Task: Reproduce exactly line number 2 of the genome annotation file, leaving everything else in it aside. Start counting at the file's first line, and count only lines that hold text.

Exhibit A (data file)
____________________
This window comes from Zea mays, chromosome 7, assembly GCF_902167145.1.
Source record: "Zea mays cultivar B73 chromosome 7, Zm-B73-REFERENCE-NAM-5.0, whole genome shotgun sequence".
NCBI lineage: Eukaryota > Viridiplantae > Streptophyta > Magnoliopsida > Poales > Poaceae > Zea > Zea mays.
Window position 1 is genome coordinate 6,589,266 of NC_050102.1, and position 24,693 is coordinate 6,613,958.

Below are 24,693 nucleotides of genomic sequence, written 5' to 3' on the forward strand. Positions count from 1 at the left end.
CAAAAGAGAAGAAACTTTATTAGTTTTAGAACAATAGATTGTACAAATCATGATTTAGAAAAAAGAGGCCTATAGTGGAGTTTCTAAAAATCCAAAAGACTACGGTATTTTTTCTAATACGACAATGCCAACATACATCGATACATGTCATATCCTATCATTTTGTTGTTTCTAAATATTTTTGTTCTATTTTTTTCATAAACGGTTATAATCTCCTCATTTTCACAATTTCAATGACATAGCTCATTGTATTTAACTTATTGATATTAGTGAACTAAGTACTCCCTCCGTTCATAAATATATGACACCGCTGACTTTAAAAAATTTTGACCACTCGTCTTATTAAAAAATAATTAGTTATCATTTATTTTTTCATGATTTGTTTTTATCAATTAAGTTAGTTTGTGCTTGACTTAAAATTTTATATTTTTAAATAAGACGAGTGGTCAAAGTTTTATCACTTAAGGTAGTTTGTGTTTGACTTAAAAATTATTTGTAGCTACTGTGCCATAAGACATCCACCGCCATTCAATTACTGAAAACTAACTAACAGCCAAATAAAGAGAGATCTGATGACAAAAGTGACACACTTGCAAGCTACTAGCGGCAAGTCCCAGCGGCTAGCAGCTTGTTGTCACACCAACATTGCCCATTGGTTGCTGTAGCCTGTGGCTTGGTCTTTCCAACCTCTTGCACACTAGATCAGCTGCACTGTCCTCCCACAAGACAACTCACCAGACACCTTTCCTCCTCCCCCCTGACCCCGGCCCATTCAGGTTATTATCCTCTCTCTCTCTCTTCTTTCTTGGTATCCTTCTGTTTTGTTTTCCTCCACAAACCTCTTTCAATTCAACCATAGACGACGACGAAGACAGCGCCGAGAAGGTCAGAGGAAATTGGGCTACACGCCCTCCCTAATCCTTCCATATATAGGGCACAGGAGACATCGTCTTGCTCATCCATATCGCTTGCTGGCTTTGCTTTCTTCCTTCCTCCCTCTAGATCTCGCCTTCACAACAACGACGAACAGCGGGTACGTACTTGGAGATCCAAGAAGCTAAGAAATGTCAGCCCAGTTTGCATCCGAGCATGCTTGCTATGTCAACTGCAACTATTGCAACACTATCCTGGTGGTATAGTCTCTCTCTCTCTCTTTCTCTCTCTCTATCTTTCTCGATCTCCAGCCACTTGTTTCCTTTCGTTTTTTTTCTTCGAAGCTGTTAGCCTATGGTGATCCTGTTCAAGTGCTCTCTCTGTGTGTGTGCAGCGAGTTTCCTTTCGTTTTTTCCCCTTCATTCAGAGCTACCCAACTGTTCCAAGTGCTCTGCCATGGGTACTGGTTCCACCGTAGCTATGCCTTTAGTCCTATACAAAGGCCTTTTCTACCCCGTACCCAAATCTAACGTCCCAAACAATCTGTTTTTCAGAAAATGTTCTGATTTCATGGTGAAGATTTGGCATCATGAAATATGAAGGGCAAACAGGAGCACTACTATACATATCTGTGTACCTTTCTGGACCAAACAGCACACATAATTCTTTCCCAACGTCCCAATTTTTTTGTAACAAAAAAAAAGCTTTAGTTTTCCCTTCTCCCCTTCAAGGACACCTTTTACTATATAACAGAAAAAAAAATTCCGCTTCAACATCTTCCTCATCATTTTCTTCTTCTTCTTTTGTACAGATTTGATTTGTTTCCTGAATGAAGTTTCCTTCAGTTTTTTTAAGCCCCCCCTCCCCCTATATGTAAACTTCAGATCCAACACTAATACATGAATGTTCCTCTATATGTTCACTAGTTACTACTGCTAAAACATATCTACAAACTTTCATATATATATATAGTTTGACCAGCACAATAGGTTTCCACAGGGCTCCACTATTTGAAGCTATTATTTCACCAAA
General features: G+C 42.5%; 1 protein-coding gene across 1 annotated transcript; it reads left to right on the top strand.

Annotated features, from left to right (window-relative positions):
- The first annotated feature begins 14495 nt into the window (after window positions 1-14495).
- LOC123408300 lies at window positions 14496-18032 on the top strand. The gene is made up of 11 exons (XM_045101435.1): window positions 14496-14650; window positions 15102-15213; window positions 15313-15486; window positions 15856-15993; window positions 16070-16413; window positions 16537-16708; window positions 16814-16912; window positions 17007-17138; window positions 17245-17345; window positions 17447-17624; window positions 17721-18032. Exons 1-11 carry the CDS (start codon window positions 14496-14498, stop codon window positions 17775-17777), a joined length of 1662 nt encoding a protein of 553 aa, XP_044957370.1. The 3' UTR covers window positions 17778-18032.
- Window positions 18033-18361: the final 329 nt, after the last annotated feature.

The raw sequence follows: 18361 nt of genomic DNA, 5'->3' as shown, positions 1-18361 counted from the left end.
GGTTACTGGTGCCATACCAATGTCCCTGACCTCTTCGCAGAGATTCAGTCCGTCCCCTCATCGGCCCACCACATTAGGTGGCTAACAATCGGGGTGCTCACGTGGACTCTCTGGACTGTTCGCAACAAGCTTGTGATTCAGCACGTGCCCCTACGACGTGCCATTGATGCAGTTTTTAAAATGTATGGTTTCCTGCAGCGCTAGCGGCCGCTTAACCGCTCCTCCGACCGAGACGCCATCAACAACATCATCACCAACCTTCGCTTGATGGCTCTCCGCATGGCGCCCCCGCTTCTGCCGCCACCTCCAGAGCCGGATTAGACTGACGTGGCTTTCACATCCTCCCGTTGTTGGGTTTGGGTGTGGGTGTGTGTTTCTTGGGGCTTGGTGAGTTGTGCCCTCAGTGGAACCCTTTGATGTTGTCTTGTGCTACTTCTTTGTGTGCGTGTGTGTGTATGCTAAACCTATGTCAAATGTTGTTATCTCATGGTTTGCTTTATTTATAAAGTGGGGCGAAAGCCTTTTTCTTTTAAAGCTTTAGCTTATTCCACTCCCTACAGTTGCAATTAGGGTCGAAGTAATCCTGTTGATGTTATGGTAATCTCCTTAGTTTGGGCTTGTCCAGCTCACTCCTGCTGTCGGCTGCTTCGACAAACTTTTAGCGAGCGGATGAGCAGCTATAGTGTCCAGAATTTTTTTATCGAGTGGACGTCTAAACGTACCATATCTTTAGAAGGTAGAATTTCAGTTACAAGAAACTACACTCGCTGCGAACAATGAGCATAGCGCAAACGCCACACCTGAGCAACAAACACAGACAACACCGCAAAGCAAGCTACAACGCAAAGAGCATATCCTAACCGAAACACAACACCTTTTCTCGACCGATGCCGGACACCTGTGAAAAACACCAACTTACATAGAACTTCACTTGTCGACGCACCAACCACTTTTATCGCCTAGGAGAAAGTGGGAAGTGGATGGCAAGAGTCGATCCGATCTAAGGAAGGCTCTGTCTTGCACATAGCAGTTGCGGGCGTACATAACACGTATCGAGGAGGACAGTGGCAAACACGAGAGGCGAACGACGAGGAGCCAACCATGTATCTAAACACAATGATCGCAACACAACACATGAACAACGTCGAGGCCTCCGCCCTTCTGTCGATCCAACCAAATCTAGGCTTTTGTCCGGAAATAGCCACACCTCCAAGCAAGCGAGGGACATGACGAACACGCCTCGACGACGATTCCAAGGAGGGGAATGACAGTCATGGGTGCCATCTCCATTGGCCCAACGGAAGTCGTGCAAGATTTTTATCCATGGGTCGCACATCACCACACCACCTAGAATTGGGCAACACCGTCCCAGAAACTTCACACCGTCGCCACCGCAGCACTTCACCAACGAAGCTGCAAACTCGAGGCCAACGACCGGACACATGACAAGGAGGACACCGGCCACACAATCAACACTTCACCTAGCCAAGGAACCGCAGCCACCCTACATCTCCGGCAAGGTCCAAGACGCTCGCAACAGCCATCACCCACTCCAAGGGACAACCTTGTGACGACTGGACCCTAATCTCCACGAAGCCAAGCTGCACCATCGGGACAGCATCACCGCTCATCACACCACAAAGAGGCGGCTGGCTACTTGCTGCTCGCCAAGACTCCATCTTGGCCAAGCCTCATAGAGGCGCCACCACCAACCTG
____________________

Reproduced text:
Source record: "Zea mays cultivar B73 chromosome 7, Zm-B73-REFERENCE-NAM-5.0, whole genome shotgun sequence".